## Imaging and Computing Seminar

### Justin Romberg

**Title:**

Topics in Compressed Sensing: Random Convolution and Dynamic
Updating

**Abstract:**

In this talk, we will cover two topics related to compressed
sensing (CS). The first has to do with making compressed sensing more
"physical". Many of the essential results in CS rely on measurement
devices which correlate signals against a series of random waveforms.
While there are certain applications in which this can be accomplished, it
often requires exotic new hardware. We will show that essentially the
same theory can be developed for systems which convolve a signal with a
random pulse and then sample the result, a framework which is directly
applicable to a number of "active imaging" applications. We will also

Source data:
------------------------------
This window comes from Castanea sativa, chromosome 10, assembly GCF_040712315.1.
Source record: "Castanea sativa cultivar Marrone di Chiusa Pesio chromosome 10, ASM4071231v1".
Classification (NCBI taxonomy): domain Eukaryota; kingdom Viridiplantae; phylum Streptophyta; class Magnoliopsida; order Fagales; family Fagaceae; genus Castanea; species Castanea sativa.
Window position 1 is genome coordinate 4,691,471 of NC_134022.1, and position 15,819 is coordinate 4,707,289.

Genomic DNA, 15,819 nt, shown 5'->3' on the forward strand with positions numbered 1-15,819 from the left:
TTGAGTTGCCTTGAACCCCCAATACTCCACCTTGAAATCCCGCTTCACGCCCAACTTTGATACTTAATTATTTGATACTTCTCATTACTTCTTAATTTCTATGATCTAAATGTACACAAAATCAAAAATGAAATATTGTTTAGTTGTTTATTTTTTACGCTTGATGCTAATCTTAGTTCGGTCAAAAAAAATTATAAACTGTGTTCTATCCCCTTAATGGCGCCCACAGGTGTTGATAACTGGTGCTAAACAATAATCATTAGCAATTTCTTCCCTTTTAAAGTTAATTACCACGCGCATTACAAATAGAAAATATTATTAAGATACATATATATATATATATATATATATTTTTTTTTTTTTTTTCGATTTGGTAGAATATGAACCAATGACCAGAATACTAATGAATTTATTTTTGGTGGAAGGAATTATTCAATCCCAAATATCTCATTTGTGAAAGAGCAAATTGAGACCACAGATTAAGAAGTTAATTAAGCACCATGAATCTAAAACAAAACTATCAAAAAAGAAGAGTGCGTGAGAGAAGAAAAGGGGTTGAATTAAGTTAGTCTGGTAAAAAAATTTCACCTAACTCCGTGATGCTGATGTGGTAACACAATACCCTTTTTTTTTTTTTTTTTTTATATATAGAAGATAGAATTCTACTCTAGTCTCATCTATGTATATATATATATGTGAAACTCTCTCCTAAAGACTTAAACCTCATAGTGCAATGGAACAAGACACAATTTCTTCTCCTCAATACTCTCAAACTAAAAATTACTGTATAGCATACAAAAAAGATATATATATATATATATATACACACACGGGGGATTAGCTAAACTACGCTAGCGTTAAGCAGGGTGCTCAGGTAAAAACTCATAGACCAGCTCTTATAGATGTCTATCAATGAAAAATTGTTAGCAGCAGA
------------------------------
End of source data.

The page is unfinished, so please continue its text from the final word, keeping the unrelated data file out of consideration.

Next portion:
discuss how mathematical methods from CS can be applied to channel
estimation in multiple-input multiple-output (MIMO) systems.

In the second part of the talk, we will discuss recent progress on
algorithms aimed at making compressive sampling "dynamic". We will show
how the solutions to L1 optimization programs can be efficiently updated
as 1) the signal we are measuring changes, and 2) new measurements are
added, and stale ones are removed. The algorithms are based on homotopy
methods, and are somewhat analogous to recursive least-squares in that
they can be reduced to a series of low-rank updates.